Overtime

You work more than 40 hours per week, maybe as much as 72 hours. Your employer gives you a lump sum payment, maybe in cash, but if you add it up, you are not getting the overtime rate of time and one-half for each hour that you work over 40 hours. You must be paid for each hour of overtime that you work, and you must be paid one and one-half times your straight time rate for each hour of overtime worked, unless you are an exempt employee, such as a manager. Your employer cannot pay some of the overtime and not all of the overtime, or some of the overtime at straight time and some at a little more than straight time - it has to be all at one and one-half times your regular rate. And it does not make a difference if you are an undocumented worker.

In calculating your overtime pay, your employer must establish a work week. The same seven days every week. The employer cannot arbitrarily change when the workweek begins and ends, in order to deny you overtime. Nor can the calculation change if you work at different job assignments or work locations. It does not make a difference if your employer pays you weekly and calls you a salaried employee.

Your overtime rate is often, but not always, simple to calculate. You just divide your weekly pay by the number of hours worked in that week. This will establish your hourly rate. For example, if are paid $700 for a 60 hour workweek, then your regular rate of pay is $11.67, and your overtime rate is $17.50. For the 40 hours at the regular rate, you should be receiving $466.67, and for the 20 hours at the overtime rate, you should be receiving $350.00. Total weekly legal pay is then $816.67, and you are being underpaid by $116.67 per week. That adds up. Any regular weekly “bonus” must be included in this calculation. If your employer pays piece rates, day rates or commissions, the same method of calculation is used. If your employer takes permissible deductions for meals, the regular rate of pay must be calculated without including deductions. If you are not a member of a union, your employer cannot generally substitute comp time for required overtime payments.  And your overtime payments must be paid on your regular payday, and cannot be delayed for longer than it would reasonably take your employer to calculate the amount of overtime that has to be paid.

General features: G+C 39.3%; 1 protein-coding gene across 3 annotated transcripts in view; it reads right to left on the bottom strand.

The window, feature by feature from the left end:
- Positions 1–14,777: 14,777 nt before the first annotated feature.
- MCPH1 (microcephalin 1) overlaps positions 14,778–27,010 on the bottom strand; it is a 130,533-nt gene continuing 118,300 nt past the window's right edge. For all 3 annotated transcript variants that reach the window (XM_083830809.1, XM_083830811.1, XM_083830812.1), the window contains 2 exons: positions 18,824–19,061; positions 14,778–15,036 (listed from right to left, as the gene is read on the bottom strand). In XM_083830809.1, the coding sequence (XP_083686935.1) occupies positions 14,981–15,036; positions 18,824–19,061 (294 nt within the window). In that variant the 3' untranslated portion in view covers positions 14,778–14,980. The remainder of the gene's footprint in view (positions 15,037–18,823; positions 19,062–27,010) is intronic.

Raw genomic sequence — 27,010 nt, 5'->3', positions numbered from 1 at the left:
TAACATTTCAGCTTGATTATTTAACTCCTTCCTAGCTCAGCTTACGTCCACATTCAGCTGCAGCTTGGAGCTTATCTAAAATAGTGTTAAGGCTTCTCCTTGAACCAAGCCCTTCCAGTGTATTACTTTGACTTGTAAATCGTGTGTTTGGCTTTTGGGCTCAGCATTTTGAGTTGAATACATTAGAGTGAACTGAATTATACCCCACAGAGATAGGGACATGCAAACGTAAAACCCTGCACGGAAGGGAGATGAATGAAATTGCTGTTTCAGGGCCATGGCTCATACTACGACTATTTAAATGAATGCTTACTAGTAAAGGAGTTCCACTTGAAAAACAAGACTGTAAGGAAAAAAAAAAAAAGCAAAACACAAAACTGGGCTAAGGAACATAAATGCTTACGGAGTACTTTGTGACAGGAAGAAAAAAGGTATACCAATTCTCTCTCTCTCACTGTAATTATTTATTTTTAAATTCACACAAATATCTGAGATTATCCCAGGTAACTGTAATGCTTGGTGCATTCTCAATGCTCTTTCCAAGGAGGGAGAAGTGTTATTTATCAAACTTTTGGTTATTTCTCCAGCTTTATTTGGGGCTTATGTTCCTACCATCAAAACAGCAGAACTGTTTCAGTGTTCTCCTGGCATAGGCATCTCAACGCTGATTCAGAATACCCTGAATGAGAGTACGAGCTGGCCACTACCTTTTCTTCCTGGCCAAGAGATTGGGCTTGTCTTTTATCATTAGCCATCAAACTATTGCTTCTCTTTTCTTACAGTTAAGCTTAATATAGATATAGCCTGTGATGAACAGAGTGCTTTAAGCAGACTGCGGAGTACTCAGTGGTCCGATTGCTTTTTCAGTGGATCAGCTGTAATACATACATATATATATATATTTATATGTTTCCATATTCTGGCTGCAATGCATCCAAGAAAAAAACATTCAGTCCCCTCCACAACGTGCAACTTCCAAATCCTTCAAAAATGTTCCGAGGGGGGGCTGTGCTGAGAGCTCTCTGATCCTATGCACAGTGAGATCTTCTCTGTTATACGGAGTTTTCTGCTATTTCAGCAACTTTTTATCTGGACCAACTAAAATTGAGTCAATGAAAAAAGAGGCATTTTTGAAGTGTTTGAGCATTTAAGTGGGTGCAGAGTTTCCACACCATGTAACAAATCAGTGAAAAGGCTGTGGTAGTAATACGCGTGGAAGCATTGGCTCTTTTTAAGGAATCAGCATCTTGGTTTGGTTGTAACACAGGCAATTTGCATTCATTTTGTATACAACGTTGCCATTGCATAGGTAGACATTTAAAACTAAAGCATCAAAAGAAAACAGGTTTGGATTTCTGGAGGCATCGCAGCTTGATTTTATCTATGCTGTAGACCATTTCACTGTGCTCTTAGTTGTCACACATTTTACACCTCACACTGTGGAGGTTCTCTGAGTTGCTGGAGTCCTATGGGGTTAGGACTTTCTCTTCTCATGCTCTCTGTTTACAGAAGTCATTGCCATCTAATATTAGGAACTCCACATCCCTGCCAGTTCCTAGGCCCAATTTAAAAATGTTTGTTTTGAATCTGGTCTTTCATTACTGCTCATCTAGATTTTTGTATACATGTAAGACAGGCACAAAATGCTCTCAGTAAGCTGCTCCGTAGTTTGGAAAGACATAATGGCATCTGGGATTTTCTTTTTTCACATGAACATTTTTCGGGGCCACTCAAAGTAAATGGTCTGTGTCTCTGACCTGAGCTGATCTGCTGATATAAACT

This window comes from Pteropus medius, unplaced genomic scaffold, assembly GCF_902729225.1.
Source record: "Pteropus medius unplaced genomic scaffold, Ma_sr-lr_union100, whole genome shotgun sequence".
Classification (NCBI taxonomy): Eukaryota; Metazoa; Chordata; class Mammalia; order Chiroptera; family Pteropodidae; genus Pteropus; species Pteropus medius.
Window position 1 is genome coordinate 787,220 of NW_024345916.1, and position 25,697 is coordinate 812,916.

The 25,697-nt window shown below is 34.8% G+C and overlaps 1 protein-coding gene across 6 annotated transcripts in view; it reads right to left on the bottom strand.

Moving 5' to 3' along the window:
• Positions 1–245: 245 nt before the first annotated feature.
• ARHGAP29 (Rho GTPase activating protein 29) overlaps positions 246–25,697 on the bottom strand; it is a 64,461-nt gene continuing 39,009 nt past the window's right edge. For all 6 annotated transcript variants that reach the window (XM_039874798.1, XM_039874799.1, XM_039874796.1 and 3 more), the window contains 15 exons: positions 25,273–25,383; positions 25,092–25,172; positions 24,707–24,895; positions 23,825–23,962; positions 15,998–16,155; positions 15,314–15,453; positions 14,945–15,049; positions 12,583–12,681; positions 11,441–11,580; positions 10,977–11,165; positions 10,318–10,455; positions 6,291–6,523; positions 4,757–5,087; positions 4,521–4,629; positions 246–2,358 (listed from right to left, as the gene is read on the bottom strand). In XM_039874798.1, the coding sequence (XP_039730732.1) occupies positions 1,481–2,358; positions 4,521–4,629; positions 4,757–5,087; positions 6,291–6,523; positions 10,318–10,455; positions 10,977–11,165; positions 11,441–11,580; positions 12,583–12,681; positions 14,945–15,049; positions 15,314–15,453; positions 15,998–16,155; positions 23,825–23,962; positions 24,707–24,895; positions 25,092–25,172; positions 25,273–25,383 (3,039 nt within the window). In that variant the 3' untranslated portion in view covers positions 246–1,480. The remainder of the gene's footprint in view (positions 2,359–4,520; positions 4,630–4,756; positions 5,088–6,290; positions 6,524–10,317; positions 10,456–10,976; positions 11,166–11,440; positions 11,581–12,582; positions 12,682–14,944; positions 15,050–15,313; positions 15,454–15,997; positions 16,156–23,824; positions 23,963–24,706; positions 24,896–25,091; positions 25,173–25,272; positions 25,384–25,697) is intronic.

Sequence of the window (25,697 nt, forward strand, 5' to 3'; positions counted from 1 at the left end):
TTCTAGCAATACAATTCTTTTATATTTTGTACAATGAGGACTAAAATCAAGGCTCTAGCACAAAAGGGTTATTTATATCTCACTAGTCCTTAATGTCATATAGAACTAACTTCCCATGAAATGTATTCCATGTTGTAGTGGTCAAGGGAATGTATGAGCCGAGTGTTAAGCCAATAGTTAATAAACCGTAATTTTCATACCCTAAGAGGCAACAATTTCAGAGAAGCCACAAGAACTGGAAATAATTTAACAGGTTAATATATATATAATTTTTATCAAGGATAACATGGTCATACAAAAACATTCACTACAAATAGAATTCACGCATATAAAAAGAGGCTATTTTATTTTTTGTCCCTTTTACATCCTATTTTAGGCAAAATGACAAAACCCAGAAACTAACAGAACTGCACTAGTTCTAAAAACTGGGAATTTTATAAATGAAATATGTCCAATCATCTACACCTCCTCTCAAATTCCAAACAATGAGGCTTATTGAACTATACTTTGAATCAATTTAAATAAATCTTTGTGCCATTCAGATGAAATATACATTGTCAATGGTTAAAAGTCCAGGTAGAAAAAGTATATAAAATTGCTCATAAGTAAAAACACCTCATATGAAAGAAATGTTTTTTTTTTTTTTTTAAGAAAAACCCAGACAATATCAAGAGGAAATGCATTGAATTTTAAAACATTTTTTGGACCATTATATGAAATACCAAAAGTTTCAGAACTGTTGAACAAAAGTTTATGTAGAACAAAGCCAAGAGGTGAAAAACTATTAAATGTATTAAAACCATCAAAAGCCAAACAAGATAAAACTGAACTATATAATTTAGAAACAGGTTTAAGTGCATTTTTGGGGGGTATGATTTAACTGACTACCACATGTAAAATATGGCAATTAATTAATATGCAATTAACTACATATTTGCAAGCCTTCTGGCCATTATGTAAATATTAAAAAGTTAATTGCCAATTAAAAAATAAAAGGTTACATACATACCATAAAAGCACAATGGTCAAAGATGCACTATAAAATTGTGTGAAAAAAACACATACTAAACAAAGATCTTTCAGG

You are also entitled to overtime if your employer misclassifies you as an exempt manager or administrator. You may also be entitled to overtime if you get commissions or tips.

You can speak up for your right to overtime payments in the workplace. Your New York State employer cannot discharge, threaten, penalize, or in any other manner discriminate or retaliate against you because you complain about not being paid overtime or have a reasonable belief that you should be getting overtime.

Contact us online or call us at (212) 949-1001 if you think that your employer's harmful actions stem from not paying you overtime wages, and we will use our more than 25 years of experience to help you resolve the matter by negotiation or by going to court in the State of New York or New York City.